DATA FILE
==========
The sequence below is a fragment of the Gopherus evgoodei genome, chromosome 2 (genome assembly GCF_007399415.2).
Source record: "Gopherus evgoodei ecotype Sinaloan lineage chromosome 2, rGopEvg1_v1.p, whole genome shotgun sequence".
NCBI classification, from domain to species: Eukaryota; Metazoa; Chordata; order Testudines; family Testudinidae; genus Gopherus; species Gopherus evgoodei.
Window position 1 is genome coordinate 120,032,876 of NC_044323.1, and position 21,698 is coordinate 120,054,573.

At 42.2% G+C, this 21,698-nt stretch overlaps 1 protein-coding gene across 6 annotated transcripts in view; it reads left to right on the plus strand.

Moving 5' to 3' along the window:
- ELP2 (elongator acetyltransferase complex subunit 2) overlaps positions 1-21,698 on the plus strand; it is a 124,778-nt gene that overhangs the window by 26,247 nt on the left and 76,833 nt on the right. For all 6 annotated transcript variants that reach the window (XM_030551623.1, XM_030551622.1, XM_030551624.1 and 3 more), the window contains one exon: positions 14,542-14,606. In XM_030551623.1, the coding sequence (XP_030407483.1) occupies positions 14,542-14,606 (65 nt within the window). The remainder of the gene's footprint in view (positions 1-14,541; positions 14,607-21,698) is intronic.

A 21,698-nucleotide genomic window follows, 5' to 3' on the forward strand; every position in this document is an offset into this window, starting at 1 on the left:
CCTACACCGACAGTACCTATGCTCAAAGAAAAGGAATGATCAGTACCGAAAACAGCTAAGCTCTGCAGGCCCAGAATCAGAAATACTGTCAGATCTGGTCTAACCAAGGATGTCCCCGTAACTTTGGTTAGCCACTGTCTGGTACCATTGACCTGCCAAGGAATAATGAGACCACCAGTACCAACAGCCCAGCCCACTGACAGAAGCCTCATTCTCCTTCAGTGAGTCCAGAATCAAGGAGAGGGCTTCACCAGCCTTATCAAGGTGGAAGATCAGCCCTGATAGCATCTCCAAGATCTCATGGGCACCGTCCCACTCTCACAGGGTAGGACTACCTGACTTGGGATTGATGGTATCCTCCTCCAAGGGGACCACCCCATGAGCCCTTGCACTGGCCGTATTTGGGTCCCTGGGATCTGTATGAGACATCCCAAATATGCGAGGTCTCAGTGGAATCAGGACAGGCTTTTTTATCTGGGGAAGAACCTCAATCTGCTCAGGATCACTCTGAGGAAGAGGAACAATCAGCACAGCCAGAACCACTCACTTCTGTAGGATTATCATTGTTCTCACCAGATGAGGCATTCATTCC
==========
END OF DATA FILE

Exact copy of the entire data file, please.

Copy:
The sequence below is a fragment of the Gopherus evgoodei genome, chromosome 2 (genome assembly GCF_007399415.2).
Source record: "Gopherus evgoodei ecotype Sinaloan lineage chromosome 2, rGopEvg1_v1.p, whole genome shotgun sequence".
NCBI classification, from domain to species: Eukaryota; Metazoa; Chordata; order Testudines; family Testudinidae; genus Gopherus; species Gopherus evgoodei.
Window position 1 is genome coordinate 120,032,876 of NC_044323.1, and position 21,698 is coordinate 120,054,573.

At 42.2% G+C, this 21,698-nt stretch overlaps 1 protein-coding gene across 6 annotated transcripts in view; it reads left to right on the plus strand.

Moving 5' to 3' along the window:
- ELP2 (elongator acetyltransferase complex subunit 2) overlaps positions 1-21,698 on the plus strand; it is a 124,778-nt gene that overhangs the window by 26,247 nt on the left and 76,833 nt on the right. For all 6 annotated transcript variants that reach the window (XM_030551623.1, XM_030551622.1, XM_030551624.1 and 3 more), the window contains one exon: positions 14,542-14,606. In XM_030551623.1, the coding sequence (XP_030407483.1) occupies positions 14,542-14,606 (65 nt within the window). The remainder of the gene's footprint in view (positions 1-14,541; positions 14,607-21,698) is intronic.

A 21,698-nucleotide genomic window follows, 5' to 3' on the forward strand; every position in this document is an offset into this window, starting at 1 on the left:
CCTACACCGACAGTACCTATGCTCAAAGAAAAGGAATGATCAGTACCGAAAACAGCTAAGCTCTGCAGGCCCAGAATCAGAAATACTGTCAGATCTGGTCTAACCAAGGATGTCCCCGTAACTTTGGTTAGCCACTGTCTGGTACCATTGACCTGCCAAGGAATAATGAGACCACCAGTACCAACAGCCCAGCCCACTGACAGAAGCCTCATTCTCCTTCAGTGAGTCCAGAATCAAGGAGAGGGCTTCACCAGCCTTATCAAGGTGGAAGATCAGCCCTGATAGCATCTCCAAGATCTCATGGGCACCGTCCCACTCTCACAGGGTAGGACTACCTGACTTGGGATTGATGGTATCCTCCTCCAAGGGGACCACCCCATGAGCCCTTGCACTGGCCGTATTTGGGTCCCTGGGATCTGTATGAGACATCCCAAATATGCGAGGTCTCAGTGGAATCAGGACAGGCTTTTTTATCTGGGGAAGAACCTCAATCTGCTCAGGATCACTCTGAGGAAGAGGAACAATCAGCACAGCCAGAACCACTCACTTCTGTAGGATTATCATTGTTCTCACCAGATGAGGCATTCATTCC